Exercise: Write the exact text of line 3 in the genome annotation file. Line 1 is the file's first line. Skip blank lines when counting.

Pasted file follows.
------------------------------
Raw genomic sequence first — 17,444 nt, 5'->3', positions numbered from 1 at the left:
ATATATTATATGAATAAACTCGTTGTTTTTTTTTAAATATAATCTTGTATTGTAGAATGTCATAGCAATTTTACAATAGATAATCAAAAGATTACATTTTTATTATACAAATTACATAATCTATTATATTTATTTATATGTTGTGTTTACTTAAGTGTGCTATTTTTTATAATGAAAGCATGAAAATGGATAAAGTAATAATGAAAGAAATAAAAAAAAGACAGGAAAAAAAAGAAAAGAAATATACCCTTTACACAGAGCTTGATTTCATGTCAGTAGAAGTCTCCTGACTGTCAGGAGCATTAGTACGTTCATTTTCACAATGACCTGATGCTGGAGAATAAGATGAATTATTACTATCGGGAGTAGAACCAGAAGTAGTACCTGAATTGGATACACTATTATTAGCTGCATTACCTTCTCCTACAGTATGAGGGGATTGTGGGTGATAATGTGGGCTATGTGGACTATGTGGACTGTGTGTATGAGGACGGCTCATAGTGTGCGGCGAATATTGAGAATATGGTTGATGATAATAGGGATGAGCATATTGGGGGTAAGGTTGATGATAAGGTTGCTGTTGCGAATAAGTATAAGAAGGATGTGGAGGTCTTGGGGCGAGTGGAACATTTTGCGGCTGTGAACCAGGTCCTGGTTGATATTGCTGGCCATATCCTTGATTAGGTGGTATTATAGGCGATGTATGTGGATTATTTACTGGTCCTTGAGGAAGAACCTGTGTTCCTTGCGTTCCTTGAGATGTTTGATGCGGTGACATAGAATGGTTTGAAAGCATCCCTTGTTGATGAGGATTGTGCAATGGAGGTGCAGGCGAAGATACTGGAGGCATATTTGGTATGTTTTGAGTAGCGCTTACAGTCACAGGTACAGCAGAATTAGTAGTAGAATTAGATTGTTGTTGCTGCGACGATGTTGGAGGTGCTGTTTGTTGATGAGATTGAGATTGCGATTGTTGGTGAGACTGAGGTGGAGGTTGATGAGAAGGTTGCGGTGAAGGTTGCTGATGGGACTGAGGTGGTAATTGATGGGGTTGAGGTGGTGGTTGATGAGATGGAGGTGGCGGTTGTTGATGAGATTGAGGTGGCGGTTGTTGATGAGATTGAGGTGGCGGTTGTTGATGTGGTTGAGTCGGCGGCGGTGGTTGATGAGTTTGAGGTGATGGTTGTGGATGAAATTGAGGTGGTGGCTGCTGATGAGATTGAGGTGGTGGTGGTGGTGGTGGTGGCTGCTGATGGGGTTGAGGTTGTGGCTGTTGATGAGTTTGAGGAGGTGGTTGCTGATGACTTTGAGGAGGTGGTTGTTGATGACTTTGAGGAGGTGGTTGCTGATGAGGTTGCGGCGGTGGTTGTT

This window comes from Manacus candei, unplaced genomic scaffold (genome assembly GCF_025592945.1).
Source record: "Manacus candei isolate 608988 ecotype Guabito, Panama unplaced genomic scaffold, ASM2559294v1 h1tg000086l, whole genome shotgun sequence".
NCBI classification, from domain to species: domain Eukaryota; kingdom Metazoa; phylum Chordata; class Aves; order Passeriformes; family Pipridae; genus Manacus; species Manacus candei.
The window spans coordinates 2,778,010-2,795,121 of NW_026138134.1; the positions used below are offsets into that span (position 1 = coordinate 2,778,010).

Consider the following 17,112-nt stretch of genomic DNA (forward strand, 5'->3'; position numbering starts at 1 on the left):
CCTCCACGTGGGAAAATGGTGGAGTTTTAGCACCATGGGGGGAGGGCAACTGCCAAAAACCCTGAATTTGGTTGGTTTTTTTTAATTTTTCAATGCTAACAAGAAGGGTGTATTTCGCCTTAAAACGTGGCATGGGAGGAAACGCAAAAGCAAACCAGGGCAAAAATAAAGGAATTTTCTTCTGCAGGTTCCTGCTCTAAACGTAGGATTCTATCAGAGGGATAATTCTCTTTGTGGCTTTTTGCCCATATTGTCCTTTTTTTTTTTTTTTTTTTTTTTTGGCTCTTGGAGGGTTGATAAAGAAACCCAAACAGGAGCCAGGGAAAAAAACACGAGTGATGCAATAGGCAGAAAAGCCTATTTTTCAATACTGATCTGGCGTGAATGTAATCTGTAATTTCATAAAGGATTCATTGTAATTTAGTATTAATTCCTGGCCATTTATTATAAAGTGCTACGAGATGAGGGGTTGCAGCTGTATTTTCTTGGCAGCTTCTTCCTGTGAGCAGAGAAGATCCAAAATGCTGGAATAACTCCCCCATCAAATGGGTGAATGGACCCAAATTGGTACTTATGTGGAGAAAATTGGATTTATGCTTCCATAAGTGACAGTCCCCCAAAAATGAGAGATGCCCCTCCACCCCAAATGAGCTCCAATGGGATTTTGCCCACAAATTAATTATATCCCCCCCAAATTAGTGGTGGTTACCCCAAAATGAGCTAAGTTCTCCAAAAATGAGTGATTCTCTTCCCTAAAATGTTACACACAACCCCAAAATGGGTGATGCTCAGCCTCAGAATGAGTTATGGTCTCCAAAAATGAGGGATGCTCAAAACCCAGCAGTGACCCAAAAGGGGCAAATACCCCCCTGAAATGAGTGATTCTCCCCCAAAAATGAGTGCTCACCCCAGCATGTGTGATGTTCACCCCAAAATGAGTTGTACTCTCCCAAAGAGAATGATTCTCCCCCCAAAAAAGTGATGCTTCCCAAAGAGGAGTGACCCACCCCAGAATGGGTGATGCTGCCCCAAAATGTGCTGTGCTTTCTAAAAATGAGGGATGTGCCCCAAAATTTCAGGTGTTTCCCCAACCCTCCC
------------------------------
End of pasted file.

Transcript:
This window comes from Manacus candei, unplaced genomic scaffold (genome assembly GCF_025592945.1).